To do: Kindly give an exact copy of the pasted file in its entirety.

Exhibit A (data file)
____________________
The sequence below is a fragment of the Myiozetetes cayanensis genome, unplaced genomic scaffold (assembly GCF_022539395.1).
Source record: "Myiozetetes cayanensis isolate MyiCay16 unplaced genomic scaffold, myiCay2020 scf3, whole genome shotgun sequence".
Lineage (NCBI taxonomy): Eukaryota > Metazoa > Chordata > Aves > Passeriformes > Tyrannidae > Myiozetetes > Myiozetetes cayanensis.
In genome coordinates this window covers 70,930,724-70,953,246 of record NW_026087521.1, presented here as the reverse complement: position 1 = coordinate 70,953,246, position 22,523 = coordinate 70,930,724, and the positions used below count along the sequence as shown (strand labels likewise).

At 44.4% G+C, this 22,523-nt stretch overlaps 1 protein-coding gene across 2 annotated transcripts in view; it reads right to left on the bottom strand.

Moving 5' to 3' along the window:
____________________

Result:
The sequence below is a fragment of the Myiozetetes cayanensis genome, unplaced genomic scaffold (assembly GCF_022539395.1).
Source record: "Myiozetetes cayanensis isolate MyiCay16 unplaced genomic scaffold, myiCay2020 scf3, whole genome shotgun sequence".
Lineage (NCBI taxonomy): Eukaryota > Metazoa > Chordata > Aves > Passeriformes > Tyrannidae > Myiozetetes > Myiozetetes cayanensis.
In genome coordinates this window covers 70,930,724-70,953,246 of record NW_026087521.1, presented here as the reverse complement: position 1 = coordinate 70,953,246, position 22,523 = coordinate 70,930,724, and the positions used below count along the sequence as shown (strand labels likewise).

At 44.4% G+C, this 22,523-nt stretch overlaps 1 protein-coding gene across 2 annotated transcripts in view; it reads right to left on the bottom strand.

Moving 5' to 3' along the window: